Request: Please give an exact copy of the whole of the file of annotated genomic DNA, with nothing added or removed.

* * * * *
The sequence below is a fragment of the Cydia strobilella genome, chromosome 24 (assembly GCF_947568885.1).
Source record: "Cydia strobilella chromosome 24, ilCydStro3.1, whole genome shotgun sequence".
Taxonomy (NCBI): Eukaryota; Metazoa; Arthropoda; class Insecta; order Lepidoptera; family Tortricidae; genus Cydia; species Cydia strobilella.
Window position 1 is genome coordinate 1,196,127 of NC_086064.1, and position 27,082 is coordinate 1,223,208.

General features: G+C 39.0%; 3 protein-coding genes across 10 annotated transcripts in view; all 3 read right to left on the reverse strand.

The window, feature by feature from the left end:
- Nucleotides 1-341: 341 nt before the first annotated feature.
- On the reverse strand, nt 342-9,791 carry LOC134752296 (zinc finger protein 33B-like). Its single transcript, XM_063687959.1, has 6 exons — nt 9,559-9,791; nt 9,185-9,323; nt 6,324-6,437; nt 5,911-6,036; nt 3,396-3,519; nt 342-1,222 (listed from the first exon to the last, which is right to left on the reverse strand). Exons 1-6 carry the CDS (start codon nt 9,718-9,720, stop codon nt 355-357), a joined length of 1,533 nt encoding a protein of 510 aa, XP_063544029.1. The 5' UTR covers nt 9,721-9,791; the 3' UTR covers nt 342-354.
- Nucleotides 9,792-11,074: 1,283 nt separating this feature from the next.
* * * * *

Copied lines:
The sequence below is a fragment of the Cydia strobilella genome, chromosome 24 (assembly GCF_947568885.1).
Source record: "Cydia strobilella chromosome 24, ilCydStro3.1, whole genome shotgun sequence".
Taxonomy (NCBI): Eukaryota; Metazoa; Arthropoda; class Insecta; order Lepidoptera; family Tortricidae; genus Cydia; species Cydia strobilella.
Window position 1 is genome coordinate 1,196,127 of NC_086064.1, and position 27,082 is coordinate 1,223,208.

General features: G+C 39.0%; 3 protein-coding genes across 10 annotated transcripts in view; all 3 read right to left on the reverse strand.

The window, feature by feature from the left end:
- Nucleotides 1-341: 341 nt before the first annotated feature.
- On the reverse strand, nt 342-9,791 carry LOC134752296 (zinc finger protein 33B-like). Its single transcript, XM_063687959.1, has 6 exons — nt 9,559-9,791; nt 9,185-9,323; nt 6,324-6,437; nt 5,911-6,036; nt 3,396-3,519; nt 342-1,222 (listed from the first exon to the last, which is right to left on the reverse strand). Exons 1-6 carry the CDS (start codon nt 9,718-9,720, stop codon nt 355-357), a joined length of 1,533 nt encoding a protein of 510 aa, XP_063544029.1. The 5' UTR covers nt 9,721-9,791; the 3' UTR covers nt 342-354.
- Nucleotides 9,792-11,074: 1,283 nt separating this feature from the next.